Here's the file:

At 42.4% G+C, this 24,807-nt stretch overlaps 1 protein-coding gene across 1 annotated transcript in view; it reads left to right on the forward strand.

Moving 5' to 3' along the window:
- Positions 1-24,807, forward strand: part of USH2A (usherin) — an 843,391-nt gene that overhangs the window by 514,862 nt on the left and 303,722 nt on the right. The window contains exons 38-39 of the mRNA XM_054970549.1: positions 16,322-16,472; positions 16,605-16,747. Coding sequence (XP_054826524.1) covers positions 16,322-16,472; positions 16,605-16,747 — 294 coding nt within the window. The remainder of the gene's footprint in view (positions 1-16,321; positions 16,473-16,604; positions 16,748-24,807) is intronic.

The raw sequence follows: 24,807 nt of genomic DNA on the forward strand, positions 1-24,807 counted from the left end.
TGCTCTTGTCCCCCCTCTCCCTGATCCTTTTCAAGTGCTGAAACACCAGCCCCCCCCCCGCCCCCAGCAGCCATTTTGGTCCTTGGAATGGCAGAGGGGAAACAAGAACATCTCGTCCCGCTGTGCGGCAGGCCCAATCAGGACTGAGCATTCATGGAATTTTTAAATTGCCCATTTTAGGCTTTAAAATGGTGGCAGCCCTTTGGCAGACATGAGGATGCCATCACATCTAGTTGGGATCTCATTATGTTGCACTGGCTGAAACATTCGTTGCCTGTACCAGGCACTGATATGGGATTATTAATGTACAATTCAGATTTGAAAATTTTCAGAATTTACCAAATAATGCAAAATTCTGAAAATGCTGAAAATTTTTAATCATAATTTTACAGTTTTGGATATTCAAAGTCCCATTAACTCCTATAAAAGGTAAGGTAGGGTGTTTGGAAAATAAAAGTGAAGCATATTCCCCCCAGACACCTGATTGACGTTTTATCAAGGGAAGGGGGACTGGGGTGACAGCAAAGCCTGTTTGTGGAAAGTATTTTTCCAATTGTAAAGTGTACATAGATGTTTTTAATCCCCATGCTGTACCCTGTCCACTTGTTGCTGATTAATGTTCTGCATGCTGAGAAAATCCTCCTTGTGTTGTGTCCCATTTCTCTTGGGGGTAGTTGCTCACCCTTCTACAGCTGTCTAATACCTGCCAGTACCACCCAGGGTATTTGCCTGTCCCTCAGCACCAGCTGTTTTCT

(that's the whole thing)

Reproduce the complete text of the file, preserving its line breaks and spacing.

At 42.4% G+C, this 24,807-nt stretch overlaps 1 protein-coding gene across 1 annotated transcript in view; it reads left to right on the forward strand.

Moving 5' to 3' along the window:
- Positions 1-24,807, forward strand: part of USH2A (usherin) — an 843,391-nt gene that overhangs the window by 514,862 nt on the left and 303,722 nt on the right. The window contains exons 38-39 of the mRNA XM_054970549.1: positions 16,322-16,472; positions 16,605-16,747. Coding sequence (XP_054826524.1) covers positions 16,322-16,472; positions 16,605-16,747 — 294 coding nt within the window. The remainder of the gene's footprint in view (positions 1-16,321; positions 16,473-16,604; positions 16,748-24,807) is intronic.

The raw sequence follows: 24,807 nt of genomic DNA on the forward strand, positions 1-24,807 counted from the left end.
TGCTCTTGTCCCCCCTCTCCCTGATCCTTTTCAAGTGCTGAAACACCAGCCCCCCCCCCGCCCCCAGCAGCCATTTTGGTCCTTGGAATGGCAGAGGGGAAACAAGAACATCTCGTCCCGCTGTGCGGCAGGCCCAATCAGGACTGAGCATTCATGGAATTTTTAAATTGCCCATTTTAGGCTTTAAAATGGTGGCAGCCCTTTGGCAGACATGAGGATGCCATCACATCTAGTTGGGATCTCATTATGTTGCACTGGCTGAAACATTCGTTGCCTGTACCAGGCACTGATATGGGATTATTAATGTACAATTCAGATTTGAAAATTTTCAGAATTTACCAAATAATGCAAAATTCTGAAAATGCTGAAAATTTTTAATCATAATTTTACAGTTTTGGATATTCAAAGTCCCATTAACTCCTATAAAAGGTAAGGTAGGGTGTTTGGAAAATAAAAGTGAAGCATATTCCCCCCAGACACCTGATTGACGTTTTATCAAGGGAAGGGGGACTGGGGTGACAGCAAAGCCTGTTTGTGGAAAGTATTTTTCCAATTGTAAAGTGTACATAGATGTTTTTAATCCCCATGCTGTACCCTGTCCACTTGTTGCTGATTAATGTTCTGCATGCTGAGAAAATCCTCCTTGTGTTGTGTCCCATTTCTCTTGGGGGTAGTTGCTCACCCTTCTACAGCTGTCTAATACCTGCCAGTACCACCCAGGGTATTTGCCTGTCCCTCAGCACCAGCTGTTTTCT